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United Radio UK launches radio consultancy operations in India

By afaqs! news bureau , afaqs!, Mumbai | In Media Publishing | November 12, 2009
The company aims to provide its services to the existing operators, investors, the government and the regulatory bodies

London based radio consultancy, United Radio, has officially set foot in India, setting up its operations in the country. It hopes to provide Indian radio stations with international experience to improve their ratings and increase their revenues. The company aims to provide its services to the existing operators, investors, the government and the regulatory bodies.

The Indian operations of the company will be headed by Sunil Kumar, a consultant in the Indian radio industry. Kumar has advised the Bhaskar Group, the Muthoot Group, Lokmat Publications, Neutral Publishing, CCL Media and other promoters of radio companies in India. Kumar has also headed the radio businesses of Mid-Day Multimedia and Zee Telefilms.

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In the past, United Radio has been the consultant to Malayala Manorama's Radio Mango and Radio City for their programming and music strategies. The focus of the company will be on creating new programming formats, setting up newsrooms and providing training to existing operators. It will also provide business planning and support services to the new entrants in the radio business, following the likely announcement of the Phase III of FM licensing in India early next year, as indicated by the Minister of Information and Broadcasting, Ambika Soni, at the India Economic Summit of the World Economic Forum recently.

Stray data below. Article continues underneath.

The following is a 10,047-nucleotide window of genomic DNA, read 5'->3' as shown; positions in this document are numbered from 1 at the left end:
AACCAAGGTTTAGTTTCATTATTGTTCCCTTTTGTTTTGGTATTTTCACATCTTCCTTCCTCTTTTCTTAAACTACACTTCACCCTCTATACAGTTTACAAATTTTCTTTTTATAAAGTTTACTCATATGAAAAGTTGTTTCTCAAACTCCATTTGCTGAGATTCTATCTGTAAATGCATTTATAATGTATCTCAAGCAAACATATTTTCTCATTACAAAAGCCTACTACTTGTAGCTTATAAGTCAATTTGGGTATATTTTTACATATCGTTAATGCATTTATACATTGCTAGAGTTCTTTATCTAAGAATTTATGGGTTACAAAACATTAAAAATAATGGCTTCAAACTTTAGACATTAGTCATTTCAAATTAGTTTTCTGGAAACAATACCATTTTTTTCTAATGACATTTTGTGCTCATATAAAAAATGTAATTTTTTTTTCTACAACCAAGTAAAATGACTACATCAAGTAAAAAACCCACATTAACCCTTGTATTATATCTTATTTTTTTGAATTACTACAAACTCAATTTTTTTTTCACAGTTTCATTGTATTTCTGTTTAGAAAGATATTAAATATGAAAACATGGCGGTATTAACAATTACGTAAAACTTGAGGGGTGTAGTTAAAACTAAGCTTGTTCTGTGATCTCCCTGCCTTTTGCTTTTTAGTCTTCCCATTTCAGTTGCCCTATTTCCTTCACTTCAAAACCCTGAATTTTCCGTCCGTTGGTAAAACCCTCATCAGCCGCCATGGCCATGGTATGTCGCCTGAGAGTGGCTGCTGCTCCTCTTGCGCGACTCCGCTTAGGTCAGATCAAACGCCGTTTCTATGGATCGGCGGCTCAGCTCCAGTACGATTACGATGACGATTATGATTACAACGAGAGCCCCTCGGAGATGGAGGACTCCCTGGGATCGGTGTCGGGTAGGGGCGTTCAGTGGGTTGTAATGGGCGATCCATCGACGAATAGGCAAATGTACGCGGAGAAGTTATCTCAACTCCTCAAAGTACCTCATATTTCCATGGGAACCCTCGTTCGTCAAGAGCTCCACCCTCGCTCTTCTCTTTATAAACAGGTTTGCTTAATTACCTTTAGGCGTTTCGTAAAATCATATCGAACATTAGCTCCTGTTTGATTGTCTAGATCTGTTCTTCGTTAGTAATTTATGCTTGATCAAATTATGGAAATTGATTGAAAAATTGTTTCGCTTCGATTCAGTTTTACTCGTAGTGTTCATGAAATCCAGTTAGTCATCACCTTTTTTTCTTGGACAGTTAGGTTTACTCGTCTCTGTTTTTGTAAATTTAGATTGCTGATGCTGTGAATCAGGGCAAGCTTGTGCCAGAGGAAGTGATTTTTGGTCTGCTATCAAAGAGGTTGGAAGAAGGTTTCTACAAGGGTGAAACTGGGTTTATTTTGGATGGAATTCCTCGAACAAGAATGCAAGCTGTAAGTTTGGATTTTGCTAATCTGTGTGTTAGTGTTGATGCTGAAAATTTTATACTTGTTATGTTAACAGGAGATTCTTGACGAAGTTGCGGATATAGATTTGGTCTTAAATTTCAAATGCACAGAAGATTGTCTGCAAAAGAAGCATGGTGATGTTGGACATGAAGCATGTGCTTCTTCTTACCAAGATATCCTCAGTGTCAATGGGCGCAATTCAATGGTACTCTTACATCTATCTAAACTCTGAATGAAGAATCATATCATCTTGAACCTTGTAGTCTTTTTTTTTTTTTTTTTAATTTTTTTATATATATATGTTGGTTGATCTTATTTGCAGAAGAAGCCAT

United Radio is also in talks with several companies in India to set up a radio news agency, which will provide content for news and current affair activities either directly to radio stations or through All India Radio. The Ministry of Information and Broadcasting is considering allowing news broadcasts to private FM radio stations.

Explaining the company's services to be offered in India, Paul Chantler, director and senior partner, United Radio, says in an official communiqué, "Our services will supplement the experience Indian operators have gathered over the last three years. We bring to India the knowledge and insights of the UK radio industry, which is nearly 30 years old and has seen virtually every phase of market development."

He adds that United Radio partners have worked for almost all the large radio companies in the UK, and between them, they also have the experience of working with the country's regulatory authority, Ofcom, and the public service broadcaster, BBC. "In India, too, we would like to approach the regulator, the public broadcaster and other stakeholders to offer our services," Chantler adds.

Sunil Kumar, the Indian partner, remarks in a press statement, "The knowledge and experience that United Radio brings from radio businesses across the UK, Europe, West Asia and Asia will work as a catalyst for the growth of our relatively young market. We'll combine this experience with our in-depth understanding of the media behaviour of the Indian audiences at all geographic, social and economic levels, to offer our clients innovative programming strategies, training, format solutions and well defined tactical products."

The company has developed some India specific services and solutions, which shall be unveiled soon.

United Radio will also work as an interface between investors in the UK who are considering investment in India's radio industry, which is expected to grow at a compound annual growth rate (CAGR) of 14.2 per cent over 2009-13 and reach a size of £210 million (Rs 1630 crore) by 2013, according to a FICCI-KPMG study.